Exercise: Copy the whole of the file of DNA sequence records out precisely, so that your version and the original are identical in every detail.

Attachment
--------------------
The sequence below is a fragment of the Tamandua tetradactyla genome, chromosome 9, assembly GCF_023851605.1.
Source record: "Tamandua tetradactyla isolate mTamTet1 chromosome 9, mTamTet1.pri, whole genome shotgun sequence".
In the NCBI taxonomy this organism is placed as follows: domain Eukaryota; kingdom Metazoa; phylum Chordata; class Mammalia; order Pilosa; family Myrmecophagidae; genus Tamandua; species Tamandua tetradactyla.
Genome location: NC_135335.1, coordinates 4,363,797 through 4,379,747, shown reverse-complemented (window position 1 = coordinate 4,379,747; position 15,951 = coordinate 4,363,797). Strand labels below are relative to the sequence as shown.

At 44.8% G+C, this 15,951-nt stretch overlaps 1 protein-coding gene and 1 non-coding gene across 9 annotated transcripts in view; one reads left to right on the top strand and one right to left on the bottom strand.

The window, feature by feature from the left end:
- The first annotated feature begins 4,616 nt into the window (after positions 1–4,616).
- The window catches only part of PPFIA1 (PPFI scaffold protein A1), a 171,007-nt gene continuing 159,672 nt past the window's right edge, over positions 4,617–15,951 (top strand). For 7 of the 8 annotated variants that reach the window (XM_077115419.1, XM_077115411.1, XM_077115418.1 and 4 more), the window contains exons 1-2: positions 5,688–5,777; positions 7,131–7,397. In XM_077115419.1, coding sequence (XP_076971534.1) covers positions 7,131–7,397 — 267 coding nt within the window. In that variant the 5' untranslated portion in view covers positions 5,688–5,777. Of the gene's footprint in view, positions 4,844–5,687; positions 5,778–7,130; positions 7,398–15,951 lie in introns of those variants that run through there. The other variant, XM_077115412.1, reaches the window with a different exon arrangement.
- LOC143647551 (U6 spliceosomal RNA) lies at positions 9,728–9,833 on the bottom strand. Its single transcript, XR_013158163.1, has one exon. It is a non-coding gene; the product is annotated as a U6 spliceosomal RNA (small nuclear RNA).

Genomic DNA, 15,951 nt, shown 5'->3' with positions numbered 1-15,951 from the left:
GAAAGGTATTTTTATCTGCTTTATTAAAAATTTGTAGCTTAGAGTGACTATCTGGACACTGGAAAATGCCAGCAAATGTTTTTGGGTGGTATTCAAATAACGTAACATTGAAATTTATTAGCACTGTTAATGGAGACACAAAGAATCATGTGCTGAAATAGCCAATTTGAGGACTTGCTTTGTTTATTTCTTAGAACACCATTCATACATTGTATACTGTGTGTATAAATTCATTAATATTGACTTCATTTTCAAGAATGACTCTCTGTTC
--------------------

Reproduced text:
The sequence below is a fragment of the Tamandua tetradactyla genome, chromosome 9, assembly GCF_023851605.1.
Source record: "Tamandua tetradactyla isolate mTamTet1 chromosome 9, mTamTet1.pri, whole genome shotgun sequence".
In the NCBI taxonomy this organism is placed as follows: domain Eukaryota; kingdom Metazoa; phylum Chordata; class Mammalia; order Pilosa; family Myrmecophagidae; genus Tamandua; species Tamandua tetradactyla.
Genome location: NC_135335.1, coordinates 4,363,797 through 4,379,747, shown reverse-complemented (window position 1 = coordinate 4,379,747; position 15,951 = coordinate 4,363,797). Strand labels below are relative to the sequence as shown.

At 44.8% G+C, this 15,951-nt stretch overlaps 1 protein-coding gene and 1 non-coding gene across 9 annotated transcripts in view; one reads left to right on the top strand and one right to left on the bottom strand.

The window, feature by feature from the left end:
- The first annotated feature begins 4,616 nt into the window (after positions 1–4,616).
- The window catches only part of PPFIA1 (PPFI scaffold protein A1), a 171,007-nt gene continuing 159,672 nt past the window's right edge, over positions 4,617–15,951 (top strand). For 7 of the 8 annotated variants that reach the window (XM_077115419.1, XM_077115411.1, XM_077115418.1 and 4 more), the window contains exons 1-2: positions 5,688–5,777; positions 7,131–7,397. In XM_077115419.1, coding sequence (XP_076971534.1) covers positions 7,131–7,397 — 267 coding nt within the window. In that variant the 5' untranslated portion in view covers positions 5,688–5,777. Of the gene's footprint in view, positions 4,844–5,687; positions 5,778–7,130; positions 7,398–15,951 lie in introns of those variants that run through there. The other variant, XM_077115412.1, reaches the window with a different exon arrangement.
- LOC143647551 (U6 spliceosomal RNA) lies at positions 9,728–9,833 on the bottom strand. Its single transcript, XR_013158163.1, has one exon. It is a non-coding gene; the product is annotated as a U6 spliceosomal RNA (small nuclear RNA).

Genomic DNA, 15,951 nt, shown 5'->3' with positions numbered 1-15,951 from the left:
GAAAGGTATTTTTATCTGCTTTATTAAAAATTTGTAGCTTAGAGTGACTATCTGGACACTGGAAAATGCCAGCAAATGTTTTTGGGTGGTATTCAAATAACGTAACATTGAAATTTATTAGCACTGTTAATGGAGACACAAAGAATCATGTGCTGAAATAGCCAATTTGAGGACTTGCTTTGTTTATTTCTTAGAACACCATTCATACATTGTATACTGTGTGTATAAATTCATTAATATTGACTTCATTTTCAAGAATGACTCTCTGTTC